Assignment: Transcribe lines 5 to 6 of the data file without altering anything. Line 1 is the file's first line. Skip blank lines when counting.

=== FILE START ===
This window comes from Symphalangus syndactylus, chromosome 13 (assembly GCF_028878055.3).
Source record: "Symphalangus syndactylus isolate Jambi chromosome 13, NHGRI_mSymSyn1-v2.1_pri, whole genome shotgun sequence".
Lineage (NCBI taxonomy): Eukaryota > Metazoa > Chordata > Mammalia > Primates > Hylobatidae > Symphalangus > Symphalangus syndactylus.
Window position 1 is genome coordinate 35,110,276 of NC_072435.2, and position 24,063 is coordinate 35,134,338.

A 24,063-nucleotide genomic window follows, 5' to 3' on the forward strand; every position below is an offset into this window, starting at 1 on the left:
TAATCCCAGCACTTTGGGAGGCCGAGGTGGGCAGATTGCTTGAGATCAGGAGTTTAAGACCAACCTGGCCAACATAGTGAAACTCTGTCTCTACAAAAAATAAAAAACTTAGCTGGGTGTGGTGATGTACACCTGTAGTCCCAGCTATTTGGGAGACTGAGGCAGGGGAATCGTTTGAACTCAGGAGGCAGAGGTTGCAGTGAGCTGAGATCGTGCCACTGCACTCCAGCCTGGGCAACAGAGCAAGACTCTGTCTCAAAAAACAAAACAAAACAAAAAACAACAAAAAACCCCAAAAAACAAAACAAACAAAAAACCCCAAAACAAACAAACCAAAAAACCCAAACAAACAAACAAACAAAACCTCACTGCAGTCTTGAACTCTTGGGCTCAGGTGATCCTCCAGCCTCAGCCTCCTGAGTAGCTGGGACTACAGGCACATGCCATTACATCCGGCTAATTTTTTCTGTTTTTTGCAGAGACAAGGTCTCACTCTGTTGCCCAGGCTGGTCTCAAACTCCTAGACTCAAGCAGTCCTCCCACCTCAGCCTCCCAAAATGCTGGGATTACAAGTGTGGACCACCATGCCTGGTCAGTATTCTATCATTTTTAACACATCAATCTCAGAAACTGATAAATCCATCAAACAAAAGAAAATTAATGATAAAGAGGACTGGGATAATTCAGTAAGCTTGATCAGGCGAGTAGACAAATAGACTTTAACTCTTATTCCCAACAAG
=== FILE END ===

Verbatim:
A 24,063-nucleotide genomic window follows, 5' to 3' on the forward strand; every position below is an offset into this window, starting at 1 on the left:
TAATCCCAGCACTTTGGGAGGCCGAGGTGGGCAGATTGCTTGAGATCAGGAGTTTAAGACCAACCTGGCCAACATAGTGAAACTCTGTCTCTACAAAAAATAAAAAACTTAGCTGGGTGTGGTGATGTACACCTGTAGTCCCAGCTATTTGGGAGACTGAGGCAGGGGAATCGTTTGAACTCAGGAGGCAGAGGTTGCAGTGAGCTGAGATCGTGCCACTGCACTCCAGCCTGGGCAACAGAGCAAGACTCTGTCTCAAAAAACAAAACAAAACAAAAAACAACAAAAAACCCCAAAAAACAAAACAAACAAAAAACCCCAAAACAAACAAACCAAAAAACCCAAACAAACAAACAAACAAAACCTCACTGCAGTCTTGAACTCTTGGGCTCAGGTGATCCTCCAGCCTCAGCCTCCTGAGTAGCTGGGACTACAGGCACATGCCATTACATCCGGCTAATTTTTTCTGTTTTTTGCAGAGACAAGGTCTCACTCTGTTGCCCAGGCTGGTCTCAAACTCCTAGACTCAAGCAGTCCTCCCACCTCAGCCTCCCAAAATGCTGGGATTACAAGTGTGGACCACCATGCCTGGTCAGTATTCTATCATTTTTAACACATCAATCTCAGAAACTGATAAATCCATCAAACAAAAGAAAATTAATGATAAAGAGGACTGGGATAATTCAGTAAGCTTGATCAGGCGAGTAGACAAATAGACTTTAACTCTTATTCCCAACAAG